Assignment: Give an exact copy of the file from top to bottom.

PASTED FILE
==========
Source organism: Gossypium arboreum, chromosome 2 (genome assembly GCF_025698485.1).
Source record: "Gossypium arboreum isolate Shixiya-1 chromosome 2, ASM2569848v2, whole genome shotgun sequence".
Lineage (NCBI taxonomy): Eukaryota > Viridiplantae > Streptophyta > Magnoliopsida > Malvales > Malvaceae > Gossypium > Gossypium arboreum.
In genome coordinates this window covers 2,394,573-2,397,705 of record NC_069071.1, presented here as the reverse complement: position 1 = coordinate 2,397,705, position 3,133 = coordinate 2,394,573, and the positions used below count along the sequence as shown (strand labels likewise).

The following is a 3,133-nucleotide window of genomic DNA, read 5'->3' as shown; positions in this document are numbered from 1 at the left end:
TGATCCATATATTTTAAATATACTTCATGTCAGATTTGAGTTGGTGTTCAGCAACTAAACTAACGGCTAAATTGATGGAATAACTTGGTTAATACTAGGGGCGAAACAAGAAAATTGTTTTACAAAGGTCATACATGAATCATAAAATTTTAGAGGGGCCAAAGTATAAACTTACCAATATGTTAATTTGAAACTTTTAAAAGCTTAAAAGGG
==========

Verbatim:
Source organism: Gossypium arboreum, chromosome 2 (genome assembly GCF_025698485.1).
Source record: "Gossypium arboreum isolate Shixiya-1 chromosome 2, ASM2569848v2, whole genome shotgun sequence".
Lineage (NCBI taxonomy): Eukaryota > Viridiplantae > Streptophyta > Magnoliopsida > Malvales > Malvaceae > Gossypium > Gossypium arboreum.
In genome coordinates this window covers 2,394,573-2,397,705 of record NC_069071.1, presented here as the reverse complement: position 1 = coordinate 2,397,705, position 3,133 = coordinate 2,394,573, and the positions used below count along the sequence as shown (strand labels likewise).

The following is a 3,133-nucleotide window of genomic DNA, read 5'->3' as shown; positions in this document are numbered from 1 at the left end:
TGATCCATATATTTTAAATATACTTCATGTCAGATTTGAGTTGGTGTTCAGCAACTAAACTAACGGCTAAATTGATGGAATAACTTGGTTAATACTAGGGGCGAAACAAGAAAATTGTTTTACAAAGGTCATACATGAATCATAAAATTTTAGAGGGGCCAAAGTATAAACTTACCAATATGTTAATTTGAAACTTTTAAAAGCTTAAAAGGG